Search on : Taxa descriptions


Description type:Original description 
Description:RAMARIA GLAUCO-AROMATICA Petersen, sp. nov.
Receptacula ad 15 x 5 cm, ramosissima, crassa; stipte ad 1.5 cm crasso, e mycelio floccoso, cremeo-alba (sicco albisissima) orienti, fortiter virescenti; ramis crassis, pisaceo-
ochraceis; apicibus acutis, cremea ad flava; odor siccus de "fenugreek". Spores 8.2-11 x 4.4-5.5 µm, ovoideis ad sublacrymiformibus, asperulosia. America Boreali occidentale.
Type (holotype): TENN -- Idaho, Boundary Co., 3.5 mi north of upper Priest River, 25.ix.68, coll. RHP, TENN no. 34144 (with notes and transparency).
Colored Plate 2, Fig. 4; Pl. 3, Figs. 6, 7; Pl. 10, Figs. 7, 8; text Figs. 56, 57.
Fruitbodies up to 15 cm high, up to 5 cm broad, copiously branched, the branches all erect and ascending giving the fruitbody a columnar appearance; arising from a definite stipe portion some or most of which may be beneath the substrate level. Stipe up to 1.5 cm thick, often swollen below substrate level, snow-white and cottony below substrate level, remaining so after drying, subtended by delicate inconspicuous white rhizomorphic strands, upward ochraceous olive, staining in the field to intense blue-green ("meadow green", "antique green", 26-D-7, 26-E-7 of Methuen), and slowly (in a few hours) changing color to deep olive after picking or on exposure ("pyrite yellow", to "olive green"). Major branches 2-several, lobed in cross-section, ascending, rebranched into 3-6 ranks; branches greenish ochraceous when fresh ("colonial buff", "pyrite yellow", 4-C-7, 4-D-6,7 of Methuen), becoming watery where handled and then changing color to ochraceous olive ("olive green"), on drying changing to greenish olive; axils acute to very narrowly acute; apices acute, often cusped, di-trichotomous, yellow to cream ("antimony yellow", "cartridge buff", 5-B-7 of Methuen). Odor none, on drying moderate to strong of fenugreek; taste mildly bitter.
Western North America, from New Mexico to Alberta; on conifer duff.
Hyphae of basal tomentum 1.4-2.3 µm diam, thin-walled, hyaline, conspicuously clamped; ampulliform clamps to 12 µm broad, thin-walled; complicated stellate crystalline material (Fig. 57) often found in basal mat. Hyphae of branch trama 2.3-13 µm diam, thin-walled, hyaline, conspicuously clamped, generally longitudinally oriented; ampulliform clamps occasional, up to 15 µm broad. Subhymenium rudimentary. Hymenium thickening; basidia 55-65 x 6.8-7.2, clavate, clamped, hyaline when immature, becoming multiguttulate when mature, the guttules yellowish under bright field, (3)-4-sterigmate; sterigmate delicate, divergent, sometimes incurved.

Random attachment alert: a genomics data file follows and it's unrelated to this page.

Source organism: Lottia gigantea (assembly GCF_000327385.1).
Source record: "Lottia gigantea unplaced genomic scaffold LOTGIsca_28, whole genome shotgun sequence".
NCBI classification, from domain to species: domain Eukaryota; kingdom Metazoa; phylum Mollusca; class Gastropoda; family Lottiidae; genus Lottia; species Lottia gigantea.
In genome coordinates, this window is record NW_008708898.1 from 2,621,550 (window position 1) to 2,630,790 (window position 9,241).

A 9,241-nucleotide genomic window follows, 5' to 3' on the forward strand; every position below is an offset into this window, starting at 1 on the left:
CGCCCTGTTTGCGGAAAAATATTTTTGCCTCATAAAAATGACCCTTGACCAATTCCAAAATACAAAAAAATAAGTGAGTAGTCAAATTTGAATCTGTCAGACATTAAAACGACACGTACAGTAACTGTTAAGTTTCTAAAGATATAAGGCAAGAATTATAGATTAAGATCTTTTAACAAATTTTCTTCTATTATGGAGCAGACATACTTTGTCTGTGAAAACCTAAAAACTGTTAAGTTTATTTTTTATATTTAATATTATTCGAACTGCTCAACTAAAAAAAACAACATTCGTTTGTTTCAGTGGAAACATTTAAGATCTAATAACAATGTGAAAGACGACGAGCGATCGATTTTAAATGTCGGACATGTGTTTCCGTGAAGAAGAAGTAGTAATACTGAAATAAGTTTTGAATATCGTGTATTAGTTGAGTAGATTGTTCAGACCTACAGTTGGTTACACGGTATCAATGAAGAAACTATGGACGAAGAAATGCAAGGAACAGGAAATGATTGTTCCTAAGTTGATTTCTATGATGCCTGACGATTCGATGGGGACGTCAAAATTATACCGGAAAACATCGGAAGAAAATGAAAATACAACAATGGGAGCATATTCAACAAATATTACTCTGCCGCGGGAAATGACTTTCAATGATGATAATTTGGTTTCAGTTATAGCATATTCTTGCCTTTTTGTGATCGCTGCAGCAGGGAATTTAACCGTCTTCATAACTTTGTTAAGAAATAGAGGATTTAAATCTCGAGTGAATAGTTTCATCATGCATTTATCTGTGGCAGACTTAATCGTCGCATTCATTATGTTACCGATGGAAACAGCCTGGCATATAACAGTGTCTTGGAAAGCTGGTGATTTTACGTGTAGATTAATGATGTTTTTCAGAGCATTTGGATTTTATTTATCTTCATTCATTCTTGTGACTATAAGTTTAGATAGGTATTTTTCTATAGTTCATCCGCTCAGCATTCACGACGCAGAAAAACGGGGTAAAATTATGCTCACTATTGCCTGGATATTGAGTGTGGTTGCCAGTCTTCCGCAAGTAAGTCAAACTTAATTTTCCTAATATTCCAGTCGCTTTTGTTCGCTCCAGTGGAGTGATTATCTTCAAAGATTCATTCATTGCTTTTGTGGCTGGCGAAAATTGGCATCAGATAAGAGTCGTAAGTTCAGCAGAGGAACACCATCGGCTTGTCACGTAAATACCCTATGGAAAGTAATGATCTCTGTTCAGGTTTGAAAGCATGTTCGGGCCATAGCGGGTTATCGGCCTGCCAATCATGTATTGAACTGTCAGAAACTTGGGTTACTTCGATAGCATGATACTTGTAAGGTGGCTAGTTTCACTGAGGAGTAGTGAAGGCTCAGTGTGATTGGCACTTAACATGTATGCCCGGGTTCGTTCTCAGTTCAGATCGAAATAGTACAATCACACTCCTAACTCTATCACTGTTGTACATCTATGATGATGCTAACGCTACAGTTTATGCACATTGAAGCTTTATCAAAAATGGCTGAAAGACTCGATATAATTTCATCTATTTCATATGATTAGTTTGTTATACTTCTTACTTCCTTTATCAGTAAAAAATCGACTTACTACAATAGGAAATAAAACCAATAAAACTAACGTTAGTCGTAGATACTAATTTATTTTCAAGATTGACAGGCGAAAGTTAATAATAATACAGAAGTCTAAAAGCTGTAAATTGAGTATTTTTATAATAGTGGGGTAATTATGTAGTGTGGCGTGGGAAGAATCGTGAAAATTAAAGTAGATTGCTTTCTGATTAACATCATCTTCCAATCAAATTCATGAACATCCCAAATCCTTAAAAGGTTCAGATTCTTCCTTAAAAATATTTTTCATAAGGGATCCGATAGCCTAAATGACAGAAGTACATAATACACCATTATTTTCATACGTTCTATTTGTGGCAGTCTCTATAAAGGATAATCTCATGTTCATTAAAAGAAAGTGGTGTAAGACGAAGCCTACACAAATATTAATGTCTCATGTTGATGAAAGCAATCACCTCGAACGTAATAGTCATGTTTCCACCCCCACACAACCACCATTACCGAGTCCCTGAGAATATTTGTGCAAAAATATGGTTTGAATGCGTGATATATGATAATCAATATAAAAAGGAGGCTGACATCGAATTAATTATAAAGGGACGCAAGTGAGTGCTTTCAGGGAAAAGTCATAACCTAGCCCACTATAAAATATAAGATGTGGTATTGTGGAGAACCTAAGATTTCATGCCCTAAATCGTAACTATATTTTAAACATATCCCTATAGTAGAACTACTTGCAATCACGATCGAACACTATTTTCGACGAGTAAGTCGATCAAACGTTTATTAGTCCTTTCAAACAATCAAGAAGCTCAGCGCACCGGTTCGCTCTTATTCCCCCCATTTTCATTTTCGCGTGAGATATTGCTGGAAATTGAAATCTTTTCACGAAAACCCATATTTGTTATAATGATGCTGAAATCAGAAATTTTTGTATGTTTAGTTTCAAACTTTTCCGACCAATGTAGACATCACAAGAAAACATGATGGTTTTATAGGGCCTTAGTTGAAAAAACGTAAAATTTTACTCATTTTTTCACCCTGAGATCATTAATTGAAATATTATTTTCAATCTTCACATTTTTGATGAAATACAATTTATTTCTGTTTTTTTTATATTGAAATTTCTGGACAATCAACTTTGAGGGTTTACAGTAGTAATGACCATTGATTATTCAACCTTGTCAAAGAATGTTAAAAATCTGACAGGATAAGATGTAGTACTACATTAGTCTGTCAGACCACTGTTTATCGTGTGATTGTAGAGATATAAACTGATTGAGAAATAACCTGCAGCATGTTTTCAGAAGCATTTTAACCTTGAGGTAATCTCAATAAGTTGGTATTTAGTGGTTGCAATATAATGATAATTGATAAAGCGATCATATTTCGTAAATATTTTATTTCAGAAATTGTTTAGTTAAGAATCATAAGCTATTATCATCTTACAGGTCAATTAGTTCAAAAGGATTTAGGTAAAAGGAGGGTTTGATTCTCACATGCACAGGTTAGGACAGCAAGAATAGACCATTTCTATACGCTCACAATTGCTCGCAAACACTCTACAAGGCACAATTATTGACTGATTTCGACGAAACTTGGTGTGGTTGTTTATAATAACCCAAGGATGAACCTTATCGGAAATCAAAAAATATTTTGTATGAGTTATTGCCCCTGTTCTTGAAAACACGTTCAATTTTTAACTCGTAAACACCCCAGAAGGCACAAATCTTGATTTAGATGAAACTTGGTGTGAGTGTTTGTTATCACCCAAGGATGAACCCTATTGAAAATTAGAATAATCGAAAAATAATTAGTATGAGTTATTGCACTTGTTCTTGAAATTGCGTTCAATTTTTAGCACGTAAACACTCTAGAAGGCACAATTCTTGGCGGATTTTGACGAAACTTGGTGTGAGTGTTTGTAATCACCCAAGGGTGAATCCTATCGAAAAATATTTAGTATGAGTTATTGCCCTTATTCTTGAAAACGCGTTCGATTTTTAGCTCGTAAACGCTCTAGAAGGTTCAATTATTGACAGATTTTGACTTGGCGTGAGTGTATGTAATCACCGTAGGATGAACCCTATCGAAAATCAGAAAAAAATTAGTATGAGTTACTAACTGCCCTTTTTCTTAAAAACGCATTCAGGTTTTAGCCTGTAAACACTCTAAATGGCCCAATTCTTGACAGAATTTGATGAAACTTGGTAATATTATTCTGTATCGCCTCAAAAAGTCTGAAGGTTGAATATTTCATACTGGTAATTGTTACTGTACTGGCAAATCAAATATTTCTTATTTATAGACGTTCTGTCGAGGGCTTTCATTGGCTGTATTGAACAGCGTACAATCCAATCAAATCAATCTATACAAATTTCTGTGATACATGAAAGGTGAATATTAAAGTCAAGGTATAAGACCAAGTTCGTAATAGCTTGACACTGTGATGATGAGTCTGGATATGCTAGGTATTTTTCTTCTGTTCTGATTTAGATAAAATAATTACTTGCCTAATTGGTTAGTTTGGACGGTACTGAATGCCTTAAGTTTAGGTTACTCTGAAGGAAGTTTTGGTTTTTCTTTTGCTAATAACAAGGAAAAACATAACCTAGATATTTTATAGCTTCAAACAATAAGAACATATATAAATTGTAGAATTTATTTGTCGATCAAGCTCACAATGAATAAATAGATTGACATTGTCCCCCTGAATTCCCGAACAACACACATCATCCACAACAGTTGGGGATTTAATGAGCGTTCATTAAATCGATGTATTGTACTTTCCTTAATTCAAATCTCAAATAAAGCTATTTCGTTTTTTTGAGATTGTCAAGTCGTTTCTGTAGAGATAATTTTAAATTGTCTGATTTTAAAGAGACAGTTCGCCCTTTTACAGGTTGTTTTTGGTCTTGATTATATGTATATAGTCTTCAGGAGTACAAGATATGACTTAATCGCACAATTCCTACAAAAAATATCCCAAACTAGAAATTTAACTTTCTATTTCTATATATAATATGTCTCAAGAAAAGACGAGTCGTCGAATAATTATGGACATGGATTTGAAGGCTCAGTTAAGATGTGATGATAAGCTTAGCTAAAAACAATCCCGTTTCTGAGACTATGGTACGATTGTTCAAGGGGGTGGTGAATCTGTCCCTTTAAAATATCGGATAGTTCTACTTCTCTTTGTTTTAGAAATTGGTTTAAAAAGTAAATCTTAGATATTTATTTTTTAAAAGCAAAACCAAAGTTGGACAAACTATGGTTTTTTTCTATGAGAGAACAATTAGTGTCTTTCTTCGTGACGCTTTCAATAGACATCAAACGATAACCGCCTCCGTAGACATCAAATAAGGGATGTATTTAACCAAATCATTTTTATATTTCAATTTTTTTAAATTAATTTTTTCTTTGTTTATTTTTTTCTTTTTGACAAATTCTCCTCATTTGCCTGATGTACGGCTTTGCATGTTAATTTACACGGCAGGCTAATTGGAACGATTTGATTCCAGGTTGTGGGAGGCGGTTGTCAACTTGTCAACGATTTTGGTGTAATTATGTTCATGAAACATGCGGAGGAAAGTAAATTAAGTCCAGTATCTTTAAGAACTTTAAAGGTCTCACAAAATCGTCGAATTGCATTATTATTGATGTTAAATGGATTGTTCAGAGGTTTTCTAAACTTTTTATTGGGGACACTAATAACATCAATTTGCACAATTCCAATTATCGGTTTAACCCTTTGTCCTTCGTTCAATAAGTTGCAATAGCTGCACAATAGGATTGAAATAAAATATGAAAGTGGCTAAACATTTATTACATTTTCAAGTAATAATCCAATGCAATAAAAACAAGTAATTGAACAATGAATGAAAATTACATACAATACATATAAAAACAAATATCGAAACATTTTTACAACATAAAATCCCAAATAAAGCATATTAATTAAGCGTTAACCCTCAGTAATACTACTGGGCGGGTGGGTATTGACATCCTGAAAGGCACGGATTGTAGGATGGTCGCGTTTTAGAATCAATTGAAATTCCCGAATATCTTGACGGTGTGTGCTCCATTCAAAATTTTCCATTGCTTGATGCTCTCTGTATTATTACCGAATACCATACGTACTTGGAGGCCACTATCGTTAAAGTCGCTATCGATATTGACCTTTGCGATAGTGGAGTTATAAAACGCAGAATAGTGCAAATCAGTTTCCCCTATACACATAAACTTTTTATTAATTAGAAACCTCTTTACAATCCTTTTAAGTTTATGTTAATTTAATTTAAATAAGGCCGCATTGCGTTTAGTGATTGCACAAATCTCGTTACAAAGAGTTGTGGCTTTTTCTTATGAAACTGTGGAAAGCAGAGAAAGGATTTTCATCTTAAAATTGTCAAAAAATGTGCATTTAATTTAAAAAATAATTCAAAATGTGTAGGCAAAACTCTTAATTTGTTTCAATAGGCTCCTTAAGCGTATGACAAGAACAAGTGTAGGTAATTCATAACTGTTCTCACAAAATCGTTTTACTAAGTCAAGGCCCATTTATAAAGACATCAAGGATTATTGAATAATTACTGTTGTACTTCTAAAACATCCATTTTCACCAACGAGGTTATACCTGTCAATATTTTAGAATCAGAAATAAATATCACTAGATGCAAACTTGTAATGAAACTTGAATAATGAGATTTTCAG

Spores (Fig. 56) 8.2-11.1 x (4.1)4.4-5.5 µm (E= 1.79-2.33 (2.55); Em = 2.05), sublacrymiform to ovoid with subattenuate apicular end often curved somewhat, yellow-other in prints; content homogeneous to 1-2-guttulate, the guttulae brownish under phase contrast, hyaline under bright field; wall up to 0.4 µm thick, moderately cyanophilous; apiculus a hyaline, thin-walled, acyanophilous, nipple-like extension of the spore contents; ornamentation of numerous, scattered, strongly cyanophilous warts or rounded spines up to 1 µm long but usually shorter, usually about 0.5-0.7 µm long.
Macrochemical reactions: Branches sections deep blue in GUA, olivaceous in guaiacol, slowly orange in PYR, deep olivaceous in KOH or FSW; showing no color change in ANW, ANO.
OBSERVATIONS: First referred to me by Dr. Alexander Smith from his collections, I have seen fresh material of this very striking species from only one location in relatively remote northern Idaho. Fruitbodies of the species are immediately recognizable by the intense blue-green stains at the base even before the fruitbody is picked, usually just above the snow-white stem base. Within a few hours in wax paper, or exposed, the entire fruitbody becomes deep greenish olive in color, but the stem base remains snow-white (even on specimens stored for at least three years). The stem-base is much larger, involving more basal tomentum, than in R. abietina, and hence is much more striking.
Corner (1970) listed only two species with virescent color reactions. Of these, R. abietina (as R. ochraceo-virens) is clearly distinct, with smaller fruitbodies, and smaller more delicate spores. The other species, R. echinovirens, seems extremely close to R. glauco-aromatica. Three characters separate them: 1) the flesh of fruitbodies of R. glaucoaromatica is not especially virescent, only the stipe and branch surfaces; 2) Ramaria echinovirens is reported from under Quercus, white R. glauco-aromatica is known from under conifers; and 3) spores of R. echinovirens are reported as 9.6-13 x 2.8-4.8 µm, slightly larger but narrower than those of R. glauco-aromatica. A third species, R. ochrochlora (q.v.), has now been described from Switzerland, extremely close to these two, but again with different spores (I measure 10.4-14.4 x 4.4-5.2 m; E = 2.07-3.25). These three species, all with virescent color reactions and large fruitbodies, obviously closely related, make an interesting distributional pattern, ranging from the Himalayas, to the Rockies, to the Alps. One wonders what the Andes have to offer.
Taxon name: